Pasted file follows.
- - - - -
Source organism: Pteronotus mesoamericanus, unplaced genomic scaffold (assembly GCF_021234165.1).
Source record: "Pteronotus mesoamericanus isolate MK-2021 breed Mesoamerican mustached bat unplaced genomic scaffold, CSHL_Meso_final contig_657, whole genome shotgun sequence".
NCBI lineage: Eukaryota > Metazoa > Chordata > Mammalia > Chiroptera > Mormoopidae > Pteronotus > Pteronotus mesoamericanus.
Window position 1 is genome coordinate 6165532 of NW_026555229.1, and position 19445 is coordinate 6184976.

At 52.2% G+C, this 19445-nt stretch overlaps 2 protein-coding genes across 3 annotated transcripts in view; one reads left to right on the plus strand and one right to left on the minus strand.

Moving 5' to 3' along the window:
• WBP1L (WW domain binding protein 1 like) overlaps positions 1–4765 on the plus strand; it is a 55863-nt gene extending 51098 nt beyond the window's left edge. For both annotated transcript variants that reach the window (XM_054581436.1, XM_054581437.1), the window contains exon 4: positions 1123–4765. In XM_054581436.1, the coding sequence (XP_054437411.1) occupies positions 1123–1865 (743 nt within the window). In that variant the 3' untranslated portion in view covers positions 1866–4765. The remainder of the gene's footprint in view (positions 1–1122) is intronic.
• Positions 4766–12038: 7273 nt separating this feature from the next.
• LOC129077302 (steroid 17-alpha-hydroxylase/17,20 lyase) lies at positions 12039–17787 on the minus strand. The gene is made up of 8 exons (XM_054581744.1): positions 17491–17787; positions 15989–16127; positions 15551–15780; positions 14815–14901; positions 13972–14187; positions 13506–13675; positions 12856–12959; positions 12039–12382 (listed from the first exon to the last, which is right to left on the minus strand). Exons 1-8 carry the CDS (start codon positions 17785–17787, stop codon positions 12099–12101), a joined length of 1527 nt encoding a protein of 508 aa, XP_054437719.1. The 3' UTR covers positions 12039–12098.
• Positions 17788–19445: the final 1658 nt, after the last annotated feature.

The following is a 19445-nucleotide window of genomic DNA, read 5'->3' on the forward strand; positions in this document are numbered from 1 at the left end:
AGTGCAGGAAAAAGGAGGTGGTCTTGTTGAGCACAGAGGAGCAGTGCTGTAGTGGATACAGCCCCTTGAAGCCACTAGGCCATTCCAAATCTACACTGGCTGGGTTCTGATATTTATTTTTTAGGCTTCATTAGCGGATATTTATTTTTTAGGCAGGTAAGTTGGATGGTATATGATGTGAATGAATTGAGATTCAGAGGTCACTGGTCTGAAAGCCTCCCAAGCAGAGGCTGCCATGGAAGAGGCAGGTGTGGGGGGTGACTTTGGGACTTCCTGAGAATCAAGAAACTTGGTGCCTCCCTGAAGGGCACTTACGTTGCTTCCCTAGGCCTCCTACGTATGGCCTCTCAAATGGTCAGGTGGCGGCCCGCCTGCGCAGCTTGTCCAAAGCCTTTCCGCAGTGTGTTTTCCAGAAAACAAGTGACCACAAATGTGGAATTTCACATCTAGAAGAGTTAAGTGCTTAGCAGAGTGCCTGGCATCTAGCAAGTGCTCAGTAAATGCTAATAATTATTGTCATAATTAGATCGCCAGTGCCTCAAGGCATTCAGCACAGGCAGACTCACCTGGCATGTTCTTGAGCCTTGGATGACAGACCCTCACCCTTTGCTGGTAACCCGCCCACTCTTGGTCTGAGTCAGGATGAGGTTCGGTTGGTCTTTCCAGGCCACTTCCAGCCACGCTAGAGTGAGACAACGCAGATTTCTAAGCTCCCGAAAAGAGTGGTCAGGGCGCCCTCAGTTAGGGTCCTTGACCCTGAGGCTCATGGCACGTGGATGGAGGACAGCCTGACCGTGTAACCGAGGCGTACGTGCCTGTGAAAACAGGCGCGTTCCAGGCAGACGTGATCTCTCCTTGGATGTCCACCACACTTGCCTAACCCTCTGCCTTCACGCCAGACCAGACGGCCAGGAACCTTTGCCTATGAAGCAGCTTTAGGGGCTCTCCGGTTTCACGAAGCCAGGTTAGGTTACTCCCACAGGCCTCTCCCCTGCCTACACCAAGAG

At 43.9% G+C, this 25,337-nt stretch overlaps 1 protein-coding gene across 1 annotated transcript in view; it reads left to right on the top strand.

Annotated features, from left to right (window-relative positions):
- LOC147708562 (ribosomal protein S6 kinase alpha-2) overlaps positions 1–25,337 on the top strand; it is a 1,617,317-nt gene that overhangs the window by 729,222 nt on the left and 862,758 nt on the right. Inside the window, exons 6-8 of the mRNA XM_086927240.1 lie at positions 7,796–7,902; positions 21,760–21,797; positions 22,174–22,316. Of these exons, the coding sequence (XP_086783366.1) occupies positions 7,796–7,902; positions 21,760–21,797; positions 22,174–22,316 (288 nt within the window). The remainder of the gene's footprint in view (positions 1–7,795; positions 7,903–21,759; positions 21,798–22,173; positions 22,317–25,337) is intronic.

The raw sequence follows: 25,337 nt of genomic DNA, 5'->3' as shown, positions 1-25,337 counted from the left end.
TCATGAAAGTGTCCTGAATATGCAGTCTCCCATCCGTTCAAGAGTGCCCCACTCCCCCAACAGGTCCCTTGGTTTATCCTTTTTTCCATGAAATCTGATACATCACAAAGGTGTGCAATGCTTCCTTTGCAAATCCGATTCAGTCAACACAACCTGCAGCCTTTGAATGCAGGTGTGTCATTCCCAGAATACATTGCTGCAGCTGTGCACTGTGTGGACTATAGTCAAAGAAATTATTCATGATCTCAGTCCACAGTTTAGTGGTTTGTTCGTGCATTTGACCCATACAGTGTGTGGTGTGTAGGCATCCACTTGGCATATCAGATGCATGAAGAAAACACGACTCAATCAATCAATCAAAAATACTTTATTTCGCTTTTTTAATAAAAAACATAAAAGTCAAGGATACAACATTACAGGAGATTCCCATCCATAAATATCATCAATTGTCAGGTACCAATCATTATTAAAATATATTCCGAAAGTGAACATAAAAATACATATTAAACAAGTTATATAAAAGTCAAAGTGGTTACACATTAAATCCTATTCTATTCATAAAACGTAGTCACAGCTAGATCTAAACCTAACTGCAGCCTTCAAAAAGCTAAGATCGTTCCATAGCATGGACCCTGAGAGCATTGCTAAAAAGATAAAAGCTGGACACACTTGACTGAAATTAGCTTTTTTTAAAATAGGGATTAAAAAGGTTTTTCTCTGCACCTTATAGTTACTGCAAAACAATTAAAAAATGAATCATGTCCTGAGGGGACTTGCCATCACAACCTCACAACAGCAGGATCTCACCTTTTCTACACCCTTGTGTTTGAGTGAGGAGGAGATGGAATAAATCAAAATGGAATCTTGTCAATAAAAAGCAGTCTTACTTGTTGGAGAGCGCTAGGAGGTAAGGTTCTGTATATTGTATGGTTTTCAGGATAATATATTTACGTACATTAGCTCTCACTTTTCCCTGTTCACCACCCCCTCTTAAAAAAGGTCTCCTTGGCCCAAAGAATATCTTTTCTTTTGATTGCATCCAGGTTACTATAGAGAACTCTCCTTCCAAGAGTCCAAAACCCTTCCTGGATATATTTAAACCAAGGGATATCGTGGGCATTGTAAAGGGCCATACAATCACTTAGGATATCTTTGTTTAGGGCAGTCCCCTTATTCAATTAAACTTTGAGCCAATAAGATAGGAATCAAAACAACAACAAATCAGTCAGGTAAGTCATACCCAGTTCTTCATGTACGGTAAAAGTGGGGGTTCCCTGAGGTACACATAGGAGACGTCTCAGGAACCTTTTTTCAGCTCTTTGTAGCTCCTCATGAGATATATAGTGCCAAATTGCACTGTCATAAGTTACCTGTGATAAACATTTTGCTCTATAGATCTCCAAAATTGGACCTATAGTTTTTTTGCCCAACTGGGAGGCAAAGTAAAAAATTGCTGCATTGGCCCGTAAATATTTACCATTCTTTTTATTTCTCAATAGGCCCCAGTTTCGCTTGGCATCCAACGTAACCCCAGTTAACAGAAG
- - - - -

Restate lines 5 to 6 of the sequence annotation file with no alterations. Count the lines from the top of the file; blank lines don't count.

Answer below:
At 52.2% G+C, this 19445-nt stretch overlaps 2 protein-coding genes across 3 annotated transcripts in view; one reads left to right on the plus strand and one right to left on the minus strand.

Moving 5' to 3' along the window: